Data were collected using an Advanced Geosciences, Inc. (AGI) system (figs. 2 and 3). The AGI cable is a 100-meter streamer with an 11-electrode array, with electrodes spaced 10 meters apart. The two source electrodes are graphite, while the nine receiver electrodes are stainless steel. Foam flotation is attached to the cable between each electrode to keep the cable at or near the surface, while allowing the electrode to hang a little below the water surface and helping to keep the electrode in the water in mildly choppy seas. The depth of penetration of this system is approximately 20 percent of the towed cable length. A dipole-dipole configuration was used for the data collection in which two fixed-current electrodes were assigned, and voltage potentials were then measured between electrode pairs in the remaining nine electrodes.

Among other applications, CRP surveys are conducted to determine electrical resistivity of the subsurface in order to distinguish fresh from saline groundwater in shallow sedimentary units over large areas (Manheim and others, 2004; Cross and others, 2006, 2008). The initial values recorded by the system are measured apparent resistivity values. A two-dimensional (2D) resistivity model takes into account resistivity changes in the vertical and horizontal direction along a survey line, while assuming resistivity remains constant perpendicular to the survey line (Loke, 2000). The apparent resistivity data undergo an inversion process, which produces a resistivity profile that is most consistent with the measured values. EarthImager 2D inversion software divides the subsurface into a number of rectangular blocks. The resistivity of each of these blocks is determined, creating an apparent resistivity pseudosection that is consistent with the measured apparent resistivity values. By constraining the model with the water-depth profile, where water thickness (depth) and resistivity are known from field measurements, a more accurate subsurface-resistivity profile can be generated. Processing parameters can be used to further constrain the modeling. The data, both raw and processed, including metadata compliant with Federal Geographic Data Committee (FGDC) standards, can be accessed through the Data Catalog page.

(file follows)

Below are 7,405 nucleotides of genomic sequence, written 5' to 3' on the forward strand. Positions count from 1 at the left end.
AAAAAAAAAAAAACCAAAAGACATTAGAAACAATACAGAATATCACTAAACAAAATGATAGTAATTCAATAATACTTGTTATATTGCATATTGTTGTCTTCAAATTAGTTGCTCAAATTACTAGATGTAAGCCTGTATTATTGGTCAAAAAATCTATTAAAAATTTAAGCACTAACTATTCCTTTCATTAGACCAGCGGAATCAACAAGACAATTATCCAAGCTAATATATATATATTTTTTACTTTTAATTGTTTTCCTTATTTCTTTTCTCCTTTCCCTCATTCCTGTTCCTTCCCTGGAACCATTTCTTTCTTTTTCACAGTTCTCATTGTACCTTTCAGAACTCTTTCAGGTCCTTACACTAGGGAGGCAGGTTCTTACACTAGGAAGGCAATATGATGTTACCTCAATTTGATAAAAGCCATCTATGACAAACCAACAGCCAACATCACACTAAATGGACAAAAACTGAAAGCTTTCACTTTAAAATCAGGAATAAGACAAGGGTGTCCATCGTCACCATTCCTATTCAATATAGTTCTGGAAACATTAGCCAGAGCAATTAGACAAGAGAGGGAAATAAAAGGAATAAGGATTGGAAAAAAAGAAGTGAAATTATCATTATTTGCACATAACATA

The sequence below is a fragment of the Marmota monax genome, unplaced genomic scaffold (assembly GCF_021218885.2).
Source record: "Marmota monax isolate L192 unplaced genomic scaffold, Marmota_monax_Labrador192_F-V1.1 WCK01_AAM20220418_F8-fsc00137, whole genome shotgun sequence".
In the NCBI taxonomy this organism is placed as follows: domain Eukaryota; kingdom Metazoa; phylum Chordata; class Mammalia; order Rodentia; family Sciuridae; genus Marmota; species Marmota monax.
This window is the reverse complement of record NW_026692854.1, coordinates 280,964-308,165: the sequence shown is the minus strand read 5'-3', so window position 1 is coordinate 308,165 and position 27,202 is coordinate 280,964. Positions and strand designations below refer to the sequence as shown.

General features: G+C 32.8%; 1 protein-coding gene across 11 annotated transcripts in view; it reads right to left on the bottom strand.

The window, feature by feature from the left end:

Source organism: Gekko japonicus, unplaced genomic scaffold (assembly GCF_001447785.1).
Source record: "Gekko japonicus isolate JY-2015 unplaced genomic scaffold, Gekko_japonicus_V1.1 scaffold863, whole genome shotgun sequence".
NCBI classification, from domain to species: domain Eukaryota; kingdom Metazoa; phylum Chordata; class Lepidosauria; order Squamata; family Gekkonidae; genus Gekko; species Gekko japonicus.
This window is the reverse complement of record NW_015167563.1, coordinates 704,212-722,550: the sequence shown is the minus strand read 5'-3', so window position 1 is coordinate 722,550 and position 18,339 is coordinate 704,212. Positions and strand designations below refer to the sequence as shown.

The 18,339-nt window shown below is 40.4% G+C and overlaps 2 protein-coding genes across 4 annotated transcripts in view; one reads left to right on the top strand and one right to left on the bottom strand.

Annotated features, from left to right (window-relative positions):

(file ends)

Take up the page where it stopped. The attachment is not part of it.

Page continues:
The shipboard control and logging system used for the data collection of the resistivity streamer was an AGI SuperSting R8 Marine Resistivity Meter (fig. 4). Current was injected into the water/sediment system approximately every 3 seconds through the source electrode pair at the front end of the streamer, and 8 apparent resistivity values representing 8 depth levels were recorded for each current injection. A Lowrance LMS-480M GPS with an LGD-2000 GPS antenna and a 200-kiloherz fathometer transducer with a temperature sensor were also attached to the system in order to acquire navigation and depth.

At the end of each day of data acquisition, the CRP and navigation/depth data were downloaded from the SuperSting system using a laptop running AGI's Marine Log Manager software. The data were then transferred to a processing computer in order to check the quality of the navigation data and process the CRP data using AGI's Marine Log Manager and EarthImager 2D software packages. The Marine Log Manager software was used to merge the navigation file (file extension GPS) with the raw resistivity data (file extension STG), resulting in a linearized resistivity file (STG file extension) and a file containing the depth and temperature data when available (DEP file extension). These files are used as input to AGI's EarthImager 2D software for data processing.